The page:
Visiting Nigeria from August 20-23, the Secretary-General’s Envoy on Youth Ahmad Alhendawi met with local youth organizations and government officials to discuss the UN’s program in the country and the development of a national youth policy.
One of the highlights of the visit saw the Envoy officially endorsing the #NotTooYoungToRun Campaign, a bill that seeks to reduce the age of qualification for the offices of the President, Governor, and House of Representatives from 40 to 30, 35 to 30, and 30 to 25 years old respectively. The bill also seeks to lower the age of candidacy for the Senate from 35 to 30, and that of the State Houses of Assembly from 30 to 25.
“This campaign is important considering not only the age of the continent but also the overwhelming youth demographic in Nigeria,” said Mr. Alhendawi speaking at an interactive session with youth and government representatives held at the Federal Ministry of Youth and Sports in Abuja.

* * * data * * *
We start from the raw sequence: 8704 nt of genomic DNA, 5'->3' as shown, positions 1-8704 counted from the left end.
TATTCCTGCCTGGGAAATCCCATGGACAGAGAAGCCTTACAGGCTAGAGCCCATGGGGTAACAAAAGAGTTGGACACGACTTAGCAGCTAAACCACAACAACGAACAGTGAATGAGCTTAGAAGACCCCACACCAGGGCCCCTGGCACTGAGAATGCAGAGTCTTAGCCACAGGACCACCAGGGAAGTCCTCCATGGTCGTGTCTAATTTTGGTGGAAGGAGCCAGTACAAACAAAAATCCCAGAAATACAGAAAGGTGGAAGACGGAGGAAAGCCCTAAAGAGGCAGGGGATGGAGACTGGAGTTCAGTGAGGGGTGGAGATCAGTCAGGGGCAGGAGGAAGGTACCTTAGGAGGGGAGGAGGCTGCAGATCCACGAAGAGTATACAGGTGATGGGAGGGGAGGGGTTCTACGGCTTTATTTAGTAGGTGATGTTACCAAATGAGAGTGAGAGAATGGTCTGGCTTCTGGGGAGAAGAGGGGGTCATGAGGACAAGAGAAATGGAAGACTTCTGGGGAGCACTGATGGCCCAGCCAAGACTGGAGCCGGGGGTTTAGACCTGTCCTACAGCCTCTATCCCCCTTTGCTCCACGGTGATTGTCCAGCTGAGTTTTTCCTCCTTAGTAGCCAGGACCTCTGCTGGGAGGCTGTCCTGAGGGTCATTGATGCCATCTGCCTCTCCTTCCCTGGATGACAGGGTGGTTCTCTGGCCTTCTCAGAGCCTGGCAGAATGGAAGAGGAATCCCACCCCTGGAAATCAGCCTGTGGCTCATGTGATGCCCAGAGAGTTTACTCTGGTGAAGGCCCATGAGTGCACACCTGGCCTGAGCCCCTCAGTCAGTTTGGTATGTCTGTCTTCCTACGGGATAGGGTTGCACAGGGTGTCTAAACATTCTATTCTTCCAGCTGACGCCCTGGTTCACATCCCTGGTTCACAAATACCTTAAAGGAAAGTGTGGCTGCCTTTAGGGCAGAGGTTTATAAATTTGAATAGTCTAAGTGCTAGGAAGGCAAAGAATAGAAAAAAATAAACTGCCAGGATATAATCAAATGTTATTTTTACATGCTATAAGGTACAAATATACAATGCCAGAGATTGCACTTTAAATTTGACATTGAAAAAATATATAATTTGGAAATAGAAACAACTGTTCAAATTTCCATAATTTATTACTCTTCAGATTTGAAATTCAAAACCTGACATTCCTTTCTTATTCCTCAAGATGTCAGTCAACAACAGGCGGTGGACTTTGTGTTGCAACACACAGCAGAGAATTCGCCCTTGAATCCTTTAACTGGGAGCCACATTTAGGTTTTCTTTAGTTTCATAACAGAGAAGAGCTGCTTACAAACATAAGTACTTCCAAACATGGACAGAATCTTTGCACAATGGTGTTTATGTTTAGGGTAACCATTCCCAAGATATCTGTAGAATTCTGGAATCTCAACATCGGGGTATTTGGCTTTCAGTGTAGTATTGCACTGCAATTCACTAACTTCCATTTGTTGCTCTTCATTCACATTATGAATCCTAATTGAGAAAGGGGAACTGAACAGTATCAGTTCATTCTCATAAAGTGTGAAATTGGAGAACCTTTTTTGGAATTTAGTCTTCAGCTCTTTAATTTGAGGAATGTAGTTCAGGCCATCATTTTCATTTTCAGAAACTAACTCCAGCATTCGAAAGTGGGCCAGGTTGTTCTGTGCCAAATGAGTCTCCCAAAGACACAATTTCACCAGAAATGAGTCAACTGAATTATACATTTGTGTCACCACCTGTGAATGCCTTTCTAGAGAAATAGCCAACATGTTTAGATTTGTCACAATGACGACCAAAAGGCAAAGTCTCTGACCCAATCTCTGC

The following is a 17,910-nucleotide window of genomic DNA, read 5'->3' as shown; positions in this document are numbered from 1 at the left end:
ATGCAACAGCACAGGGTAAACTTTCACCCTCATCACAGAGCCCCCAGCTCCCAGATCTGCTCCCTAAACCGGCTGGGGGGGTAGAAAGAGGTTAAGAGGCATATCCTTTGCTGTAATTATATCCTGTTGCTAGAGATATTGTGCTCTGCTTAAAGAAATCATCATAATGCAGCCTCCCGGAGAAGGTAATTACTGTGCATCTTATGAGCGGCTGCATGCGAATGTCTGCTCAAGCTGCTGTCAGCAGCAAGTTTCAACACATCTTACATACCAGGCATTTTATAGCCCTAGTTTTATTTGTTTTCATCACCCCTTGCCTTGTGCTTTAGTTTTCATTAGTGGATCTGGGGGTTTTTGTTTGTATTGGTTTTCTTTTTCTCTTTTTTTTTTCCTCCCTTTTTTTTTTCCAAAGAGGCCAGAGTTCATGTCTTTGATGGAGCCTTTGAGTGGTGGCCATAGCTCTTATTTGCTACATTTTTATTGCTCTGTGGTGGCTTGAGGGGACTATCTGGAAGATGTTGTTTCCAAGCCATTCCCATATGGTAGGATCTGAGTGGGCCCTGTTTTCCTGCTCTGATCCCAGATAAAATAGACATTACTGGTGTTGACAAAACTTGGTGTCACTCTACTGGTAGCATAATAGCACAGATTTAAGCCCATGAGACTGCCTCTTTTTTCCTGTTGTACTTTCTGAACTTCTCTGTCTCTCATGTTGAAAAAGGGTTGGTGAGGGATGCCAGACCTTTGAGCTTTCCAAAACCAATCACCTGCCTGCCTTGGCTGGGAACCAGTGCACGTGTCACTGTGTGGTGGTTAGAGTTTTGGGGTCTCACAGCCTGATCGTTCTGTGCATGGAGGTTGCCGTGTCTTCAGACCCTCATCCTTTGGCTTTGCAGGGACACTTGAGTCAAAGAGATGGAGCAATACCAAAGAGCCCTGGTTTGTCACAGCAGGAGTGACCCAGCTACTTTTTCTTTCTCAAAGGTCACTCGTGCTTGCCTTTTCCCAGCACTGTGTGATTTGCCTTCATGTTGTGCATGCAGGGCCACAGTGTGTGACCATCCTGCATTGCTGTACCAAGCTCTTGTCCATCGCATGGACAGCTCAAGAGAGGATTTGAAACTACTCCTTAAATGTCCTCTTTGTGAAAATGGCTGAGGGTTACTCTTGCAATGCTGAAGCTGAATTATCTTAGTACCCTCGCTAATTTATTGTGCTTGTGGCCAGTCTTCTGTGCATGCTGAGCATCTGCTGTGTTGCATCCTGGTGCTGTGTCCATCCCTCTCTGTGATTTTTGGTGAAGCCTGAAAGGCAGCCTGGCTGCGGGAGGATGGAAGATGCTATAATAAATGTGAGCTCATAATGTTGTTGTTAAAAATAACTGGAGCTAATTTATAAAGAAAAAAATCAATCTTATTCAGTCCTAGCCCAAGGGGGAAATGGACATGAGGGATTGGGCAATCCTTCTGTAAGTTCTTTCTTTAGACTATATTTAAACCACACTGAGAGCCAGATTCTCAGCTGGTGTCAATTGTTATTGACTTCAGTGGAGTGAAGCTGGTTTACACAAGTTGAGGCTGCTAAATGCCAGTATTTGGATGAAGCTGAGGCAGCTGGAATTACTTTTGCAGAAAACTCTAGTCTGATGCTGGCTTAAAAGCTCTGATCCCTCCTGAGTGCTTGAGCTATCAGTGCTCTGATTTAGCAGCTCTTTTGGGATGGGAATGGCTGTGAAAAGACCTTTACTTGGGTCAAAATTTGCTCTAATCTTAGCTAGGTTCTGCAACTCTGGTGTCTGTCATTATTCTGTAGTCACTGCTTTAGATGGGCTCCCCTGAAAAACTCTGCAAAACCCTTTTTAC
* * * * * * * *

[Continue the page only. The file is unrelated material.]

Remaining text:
Young people meeting with the Envoy emphasized the need for further support in facilitating their participation in Nigeria’s public life, as well as tackling health issues, HIV/AIDS and youth unemployment.
— UNFPA Nigeria (@UNFPANigeria) August 23, 2016
Nigeria is the most populous country in Africa and has one of the largest youth populations in the world. ILO estimates suggest that 43% of Nigerian youth aged 15-24 are either unemployed or underemployed.
In a poll shared with over one million Nigerian youth a few days before Alhendawi’s visit, nearly 70% of respondents said that employment and skills training are the issues that matter most to them, followed by education and HIV.
These and other issues were at the center of the Envoy’s engagements in the country. Throughout the visit, Mr. Alhendawi held a series of meetings at the Ministry of Youth and Sports, as well as the Ministry of Foreign Affairs and the National Assembly and the National Agency for the Control of AIDS (NACA).